"When using any of these training methods, tempt the dog to repeat the jumping behavior by giving him the opportunity to jump again, then correct him or her accordingly. Perhaps most important, make sure everyone in the family participates in this training exercise and knows how to get positive results. Just because your dog won't jump on you doesn't mean the dog won't jump on your kids, one of your neighbors or one of your hunting partners," Keller advises.

So what does all this have to do with gun dogs? Trained and experienced gun dogs don't jump on people, right? Not necessarily. "Several years ago I spent three days with a retired orthodontist from Ohio who brought his 10-year-old black Lab to Nebraska to hunt pheasants, Keller recalls. "While we were taking a break out in the field, the old dog walked over to his owner, jumped up on him, and knocked a loaded 12-gauge automatic out of the guy's hands. Fortunately, the gun hit the ground without firing.

"I expected the dog's owner to come unglued and do some immediate behavior modification and obedience tune-up training. But instead, he picked up his gun, patted the dog's head, and took off hunting. Though I should have, I didn't say anything. A week later, with a different hunter and a different dog, exactly the same thing happened. This time I didn't keep my mouth shut," Keller admits.

"I told the dog's owner, a 30-year-old CPA from Pennsylvania, that letting his dog jump up on him and knock the gun out of his grasp was a life-threatening situation for anyone in shotgun range. (This is the 'polite' version, suitable for publication in a family magazine, of what I actually said and the way I really put it.) Fortunately, the young man got the point...having his two hunting partners agree with me helped a lot in convincingly delivering my message.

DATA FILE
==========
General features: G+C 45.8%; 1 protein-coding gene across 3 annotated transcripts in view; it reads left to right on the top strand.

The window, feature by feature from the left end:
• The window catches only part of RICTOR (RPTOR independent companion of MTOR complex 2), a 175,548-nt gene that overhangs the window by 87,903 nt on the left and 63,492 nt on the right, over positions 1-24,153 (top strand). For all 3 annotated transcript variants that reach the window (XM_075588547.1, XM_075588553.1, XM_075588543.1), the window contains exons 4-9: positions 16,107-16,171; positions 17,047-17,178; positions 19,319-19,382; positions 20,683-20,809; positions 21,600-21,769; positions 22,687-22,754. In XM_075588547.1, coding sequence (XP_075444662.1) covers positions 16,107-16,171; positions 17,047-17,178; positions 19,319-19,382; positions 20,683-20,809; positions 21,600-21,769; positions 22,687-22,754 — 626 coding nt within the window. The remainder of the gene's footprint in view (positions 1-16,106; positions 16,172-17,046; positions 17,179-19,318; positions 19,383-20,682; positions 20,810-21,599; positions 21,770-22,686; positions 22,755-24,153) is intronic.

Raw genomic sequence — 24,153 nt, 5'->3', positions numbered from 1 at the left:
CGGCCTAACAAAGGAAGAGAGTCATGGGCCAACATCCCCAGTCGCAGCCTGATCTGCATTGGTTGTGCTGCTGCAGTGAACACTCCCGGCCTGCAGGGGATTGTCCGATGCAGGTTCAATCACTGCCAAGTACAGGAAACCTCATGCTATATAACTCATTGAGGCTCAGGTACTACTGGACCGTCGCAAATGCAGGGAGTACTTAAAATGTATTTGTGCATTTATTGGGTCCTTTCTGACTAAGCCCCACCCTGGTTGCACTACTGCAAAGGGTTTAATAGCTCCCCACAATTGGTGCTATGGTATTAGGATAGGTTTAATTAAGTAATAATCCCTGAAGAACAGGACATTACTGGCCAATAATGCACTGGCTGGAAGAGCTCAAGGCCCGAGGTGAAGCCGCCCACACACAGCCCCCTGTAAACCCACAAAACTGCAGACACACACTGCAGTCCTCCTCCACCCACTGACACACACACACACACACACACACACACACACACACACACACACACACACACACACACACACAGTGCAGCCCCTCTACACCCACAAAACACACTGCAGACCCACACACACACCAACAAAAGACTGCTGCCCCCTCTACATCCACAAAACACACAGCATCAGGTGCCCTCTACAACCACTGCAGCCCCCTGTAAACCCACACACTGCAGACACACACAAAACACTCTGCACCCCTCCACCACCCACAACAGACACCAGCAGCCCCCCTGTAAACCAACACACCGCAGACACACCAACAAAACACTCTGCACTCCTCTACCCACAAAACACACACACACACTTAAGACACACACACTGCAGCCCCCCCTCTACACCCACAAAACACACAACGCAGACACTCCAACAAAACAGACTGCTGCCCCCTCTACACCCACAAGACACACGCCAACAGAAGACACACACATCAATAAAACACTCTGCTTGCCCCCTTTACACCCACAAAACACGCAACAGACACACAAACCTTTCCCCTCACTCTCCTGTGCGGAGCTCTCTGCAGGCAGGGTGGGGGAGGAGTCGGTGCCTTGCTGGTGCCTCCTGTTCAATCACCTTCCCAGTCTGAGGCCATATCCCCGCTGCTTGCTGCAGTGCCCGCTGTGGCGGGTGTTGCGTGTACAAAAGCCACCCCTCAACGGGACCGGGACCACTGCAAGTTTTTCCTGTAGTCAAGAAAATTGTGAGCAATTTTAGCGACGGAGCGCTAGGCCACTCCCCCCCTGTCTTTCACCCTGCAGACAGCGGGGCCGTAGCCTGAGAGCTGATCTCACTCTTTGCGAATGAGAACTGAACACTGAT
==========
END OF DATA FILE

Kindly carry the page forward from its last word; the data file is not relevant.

"He listened, watched, and learned while I demonstrated how to stop his dog from committing this uncontrolled and dangerous behavior. I don't know if the dog's owner stayed with the training program, but I know that the dog didn't jump on anyone throughout the rest of our time together.

"Most professional gun dog trainers I've met are thorough and conscientious, particularly in teaching dogs to stay off people holding shotguns. Except for one young trainer I ran into last year who, after a 70-pound German wirehaired pointer retrieved a pigeon, actually 'encouraged' the dog to jump up to deliver the bird. While the dog still had his grubby paws on the trainer's already dirty shirt, I asked why he wanted the dog to do that.

"'It looks kind of cool,' he said. In my usual highly diplomatic and gentle manner, I told him, 'It really looks pretty stupid.' Then I went on to warn him of the potentially dangerous consequences of encouraging the dog's jumping habit. Fortunately again for me, a senior trainer concurred with my judgment, though I still would bet that the dog someday will knock a shotgun out of the hands of some unsuspecting hunter.

"Any dog jumping up on people can be annoying. Sometimes a jumping dog can be dangerous. A gun dog jumping on a hunter holding a gun can be lethal," Keller concludes. "In any case, this behavior isn't the dog's fault because training to eliminate it is easy if started early, and effective, even if started later in the dog's life."